Visit a floating pizza bar in the middle of the South Pacific
As our two-engine speedboat starts the journey back to Port Denarau Marina, a major port on Fiji's main island, we lurch to an unexpected stop.
A seal on the fuel injector on the engine has loosened, so we sputter back to the mainland at half the usual pace.
But the possibility of such a transit hiccup is the chance you take when visiting a floating pizza bar in the middle of the South Pacific.
Opened in 2013, Cloud 9 bobs above Roro Reef in the Mamanuca archipelago, about 45 minutes off the west coast of Fiji.
"Prior to Cloud 9, Fiji was famous for family getaways and swaying palms, but it was really, really quiet," Bar'el Wachtel, co-founder of Cloud 9, tells CNN Travel.
"There's still not a lot to do, but Cloud 9 offers a gathering spot for people to come from all the hotels and experience a different kind of place."
If a buoyant bar in the middle of the ocean sounds like someone's pipe dream -- that's not too far off the mark.
An Australian DJ, sailor and avid surfer, Wachtel dreamed up the remote bar with friends during a surfing trip in Fiji.
"I'd always been from a marine background -- my father is a yachtie and circumnavigator -- and the sea has been my home for a very long time," recalls Wachtel.
"Surfing brought me to Fiji as a visitor about seven years ago. It's a really tricky place to surf, because the breaks are so isolated. You really need a boat to access everything. We thought it'd be amazing to have a meeting place, closer to the breaks."
When scouting locations, Wachtel and his business partner chose the spot carefully.
They finally settled on a crystal-clear lagoon, about nine miles southwest of Fiji's famous Cloudbreak swell.
Thanks to surrounding islands, the relatively shallow water is generally protected from the strongest winds and waves.
The restaurant has one mooring, so it sways gently in the breeze and, in case of a storm, a boat can tug it to safety in about one day.
Designed by Fiji-based architect Lisa Philp, the floating restaurant was constructed using three different types of local wood: mahogany, raintree and treated pine.
The two-story structure sits atop two pontoons, while sun shades protect guests from the intense rays and solar panels power the entire operation.
"We wanted people to be able to move easily in and out of the water, to have some dry areas, and also plenty of shade," says Wachtel.
"The over-water structure allows guests to access the reef in a way that's not possible if we were to have just set up on land."
The most complicated part of the process wasn't in the restaurant's construction, but in the building of relationships with various local stakeholders.
"Here in Fiji, there is the government and then there are the land owners, the indigenous custodians of any area. Gaining their support is crucial to being able to operate everywhere in Fiji," explains Wachtel.
The hardest part was about six months after opening.
"We encountered a lot of hurdles," he adds. "I needed to move to Fiji and take over the operation, because my first business partner, who was the original manager, didn't get it right."
Cloud 9 was mostly a hangout for serious surfers when it first opened, but the guest list has expanded considerably over the years to include young couples, groups of friends and even a few families.
With two daily sessions, Wachtel estimates that the place welcomes roughly 200 visitors a day during peak season.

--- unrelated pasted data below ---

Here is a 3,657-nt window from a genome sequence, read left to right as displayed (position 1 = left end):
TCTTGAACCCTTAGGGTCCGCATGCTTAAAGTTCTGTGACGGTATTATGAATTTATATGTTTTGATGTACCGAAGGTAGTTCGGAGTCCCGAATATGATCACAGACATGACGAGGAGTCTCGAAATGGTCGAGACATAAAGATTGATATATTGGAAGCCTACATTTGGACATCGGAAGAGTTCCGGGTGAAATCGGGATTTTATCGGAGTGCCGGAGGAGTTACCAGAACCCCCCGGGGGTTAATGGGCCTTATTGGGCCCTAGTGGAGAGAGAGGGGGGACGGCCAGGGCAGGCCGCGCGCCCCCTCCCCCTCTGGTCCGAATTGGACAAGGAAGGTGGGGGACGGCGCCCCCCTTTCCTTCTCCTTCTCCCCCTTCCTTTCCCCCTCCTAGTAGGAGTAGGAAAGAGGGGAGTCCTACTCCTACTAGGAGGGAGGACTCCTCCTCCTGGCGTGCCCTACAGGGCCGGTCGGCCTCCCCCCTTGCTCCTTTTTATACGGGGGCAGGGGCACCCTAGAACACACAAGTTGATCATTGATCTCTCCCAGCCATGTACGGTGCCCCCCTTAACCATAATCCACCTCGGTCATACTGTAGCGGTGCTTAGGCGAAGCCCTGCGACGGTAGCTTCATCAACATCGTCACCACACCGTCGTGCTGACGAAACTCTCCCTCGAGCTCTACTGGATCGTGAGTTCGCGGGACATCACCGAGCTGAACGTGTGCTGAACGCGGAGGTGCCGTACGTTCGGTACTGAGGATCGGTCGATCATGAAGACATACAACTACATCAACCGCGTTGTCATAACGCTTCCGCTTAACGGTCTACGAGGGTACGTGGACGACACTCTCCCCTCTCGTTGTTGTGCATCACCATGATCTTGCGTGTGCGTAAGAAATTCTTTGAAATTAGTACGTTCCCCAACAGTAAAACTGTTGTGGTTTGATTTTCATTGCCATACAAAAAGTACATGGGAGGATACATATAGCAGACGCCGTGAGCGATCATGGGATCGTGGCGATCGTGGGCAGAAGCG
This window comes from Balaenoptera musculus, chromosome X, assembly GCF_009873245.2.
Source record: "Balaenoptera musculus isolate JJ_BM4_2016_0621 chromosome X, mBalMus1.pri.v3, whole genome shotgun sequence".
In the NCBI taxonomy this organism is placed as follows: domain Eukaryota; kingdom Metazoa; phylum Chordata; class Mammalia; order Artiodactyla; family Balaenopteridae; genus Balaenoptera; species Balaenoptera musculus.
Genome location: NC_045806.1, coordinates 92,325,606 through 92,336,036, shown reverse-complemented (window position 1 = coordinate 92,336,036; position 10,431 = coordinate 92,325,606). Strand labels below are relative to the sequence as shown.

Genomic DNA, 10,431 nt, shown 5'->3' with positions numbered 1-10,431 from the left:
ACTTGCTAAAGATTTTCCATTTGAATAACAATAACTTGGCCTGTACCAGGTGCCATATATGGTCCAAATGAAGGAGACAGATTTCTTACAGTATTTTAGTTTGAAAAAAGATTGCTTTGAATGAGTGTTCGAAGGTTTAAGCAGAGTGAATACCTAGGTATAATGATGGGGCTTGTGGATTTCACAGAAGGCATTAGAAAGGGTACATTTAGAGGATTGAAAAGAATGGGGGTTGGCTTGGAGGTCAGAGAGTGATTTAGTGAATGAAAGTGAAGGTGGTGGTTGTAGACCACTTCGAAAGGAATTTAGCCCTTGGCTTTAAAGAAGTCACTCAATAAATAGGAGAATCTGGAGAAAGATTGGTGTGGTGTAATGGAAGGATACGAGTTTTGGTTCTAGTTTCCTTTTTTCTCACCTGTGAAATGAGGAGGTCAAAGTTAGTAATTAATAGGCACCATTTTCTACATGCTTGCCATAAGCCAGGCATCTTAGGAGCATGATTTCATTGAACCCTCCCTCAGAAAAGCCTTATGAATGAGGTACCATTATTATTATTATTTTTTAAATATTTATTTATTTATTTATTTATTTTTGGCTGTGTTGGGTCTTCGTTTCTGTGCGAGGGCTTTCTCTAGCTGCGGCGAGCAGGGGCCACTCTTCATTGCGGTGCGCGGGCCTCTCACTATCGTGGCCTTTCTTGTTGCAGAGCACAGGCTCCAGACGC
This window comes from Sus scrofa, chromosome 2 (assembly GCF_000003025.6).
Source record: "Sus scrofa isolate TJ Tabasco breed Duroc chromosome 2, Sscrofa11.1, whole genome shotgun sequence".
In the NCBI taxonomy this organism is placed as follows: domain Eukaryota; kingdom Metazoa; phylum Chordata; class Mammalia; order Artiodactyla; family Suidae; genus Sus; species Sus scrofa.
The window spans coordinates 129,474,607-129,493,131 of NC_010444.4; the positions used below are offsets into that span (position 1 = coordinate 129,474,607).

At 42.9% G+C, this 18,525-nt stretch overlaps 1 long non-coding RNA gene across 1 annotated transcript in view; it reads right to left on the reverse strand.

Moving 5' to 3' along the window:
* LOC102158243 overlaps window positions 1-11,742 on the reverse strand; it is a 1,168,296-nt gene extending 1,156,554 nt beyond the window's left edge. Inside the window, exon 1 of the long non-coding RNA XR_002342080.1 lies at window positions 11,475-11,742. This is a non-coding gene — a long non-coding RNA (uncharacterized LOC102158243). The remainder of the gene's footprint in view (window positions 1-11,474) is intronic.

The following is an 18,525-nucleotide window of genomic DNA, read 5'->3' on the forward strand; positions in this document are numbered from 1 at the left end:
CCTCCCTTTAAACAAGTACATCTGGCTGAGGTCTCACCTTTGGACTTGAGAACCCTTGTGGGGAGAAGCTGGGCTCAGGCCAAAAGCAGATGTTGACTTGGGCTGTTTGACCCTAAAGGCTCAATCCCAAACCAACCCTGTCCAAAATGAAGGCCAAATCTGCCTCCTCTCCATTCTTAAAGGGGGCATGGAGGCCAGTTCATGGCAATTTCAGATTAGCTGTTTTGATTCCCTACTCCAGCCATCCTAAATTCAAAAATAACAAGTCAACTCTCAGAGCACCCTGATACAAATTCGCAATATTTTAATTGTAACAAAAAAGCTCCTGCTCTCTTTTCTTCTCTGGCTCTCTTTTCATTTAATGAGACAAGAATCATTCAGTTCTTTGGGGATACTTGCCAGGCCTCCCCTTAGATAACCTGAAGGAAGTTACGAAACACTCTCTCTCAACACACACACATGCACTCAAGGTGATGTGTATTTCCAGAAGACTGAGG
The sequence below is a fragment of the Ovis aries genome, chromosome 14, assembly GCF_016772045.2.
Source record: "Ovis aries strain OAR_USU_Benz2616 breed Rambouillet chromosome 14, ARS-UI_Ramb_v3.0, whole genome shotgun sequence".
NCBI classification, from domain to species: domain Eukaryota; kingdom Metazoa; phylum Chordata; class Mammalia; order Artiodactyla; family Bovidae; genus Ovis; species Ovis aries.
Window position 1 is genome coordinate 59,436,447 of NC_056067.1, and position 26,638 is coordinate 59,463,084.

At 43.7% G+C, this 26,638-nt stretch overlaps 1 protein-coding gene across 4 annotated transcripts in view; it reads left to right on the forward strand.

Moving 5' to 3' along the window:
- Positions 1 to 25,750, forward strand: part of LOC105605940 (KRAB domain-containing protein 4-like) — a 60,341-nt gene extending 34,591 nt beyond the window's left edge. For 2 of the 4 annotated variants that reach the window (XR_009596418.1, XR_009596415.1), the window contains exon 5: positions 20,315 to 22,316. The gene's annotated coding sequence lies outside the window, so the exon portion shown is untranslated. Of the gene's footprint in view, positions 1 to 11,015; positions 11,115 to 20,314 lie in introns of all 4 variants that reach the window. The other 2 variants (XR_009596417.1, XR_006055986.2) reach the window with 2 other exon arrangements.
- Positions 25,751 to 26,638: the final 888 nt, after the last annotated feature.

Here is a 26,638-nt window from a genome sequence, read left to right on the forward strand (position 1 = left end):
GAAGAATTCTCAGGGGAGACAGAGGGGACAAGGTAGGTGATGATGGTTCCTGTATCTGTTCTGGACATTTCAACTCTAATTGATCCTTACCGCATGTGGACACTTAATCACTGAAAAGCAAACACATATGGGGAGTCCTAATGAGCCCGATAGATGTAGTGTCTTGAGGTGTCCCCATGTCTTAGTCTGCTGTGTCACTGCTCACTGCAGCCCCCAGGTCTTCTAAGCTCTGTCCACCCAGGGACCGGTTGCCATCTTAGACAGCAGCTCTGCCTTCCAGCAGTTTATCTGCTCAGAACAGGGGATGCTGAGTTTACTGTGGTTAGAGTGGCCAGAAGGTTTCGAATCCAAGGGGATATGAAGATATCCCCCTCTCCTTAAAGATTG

When guests disembark from the ferry, they tend to find their own little nook.
Each level offers varied seating arrangements, including large day beds, shaded communal tables, bar seating and rows of sun-soaked reclining chairs.
Once settled, you can rent snorkel gear, jump from the top deck and swim around the reef, where you'll find colorful coral and a smattering of fascinating fish.
"A lot of places offer a party on an island, but I was attracted to this project because it's unique and it's authentic," says Wachtel.
"You get the feeling of being really far out, but you still have a sense of proximity to a lot of important tourist destinations, such as Port Denarau."
“It allows guests to access the reef in a way that's not possible if we were to have just set up on land.”
The floating paradise also lures music lovers from all over the world, thanks to a rotating roster of guest DJs, including international DJ Ant J. Steep -- an Australian DJ and composer who fills the air with mellow, moody electronic beats.
"Since I was coming from a music background, it was important for me to figure out a way to throw parties out here and provide a cutting-edge music policy," says Wachtel.
Following each guest DJ performance, Wachtel uploads the set to Cloud 9's Soundcloud account so visitors can tune in at home.
Served on thick wood butchers' boards, thin crust, wood-fired pizza is the order of the day.
There are about six options available, including classic Margherita and Hawaiian (topped with ham and pineapple).
It's maybe not the best pizza we've ever had, but we were impressed with the homemade dough (made fresh every morning) and crispy crust.
"Pizza was an elegant solution, because we have environmental considerations out here," says Wachtel. "With a full menu, you need to have a full kitchen."
"Waste is obviously a very important logistical consideration for us -- we have to transport everything back to the mainland and we want to preserve the beauty of the area, so we do everything we can to minimize waste."
At the bar, day drinkers can order tropical cocktails from every shade in the rainbow, a few local beers like Fiji Gold and Fiji Bitter, and a handful of wines and bubbly.
"Obviously having a fully stocked bar was very important," recalls Wachtel. "We wanted to have the raddest lounge bar in the world -- a meeting place in the middle of the ocean."
Source: CNN Travel.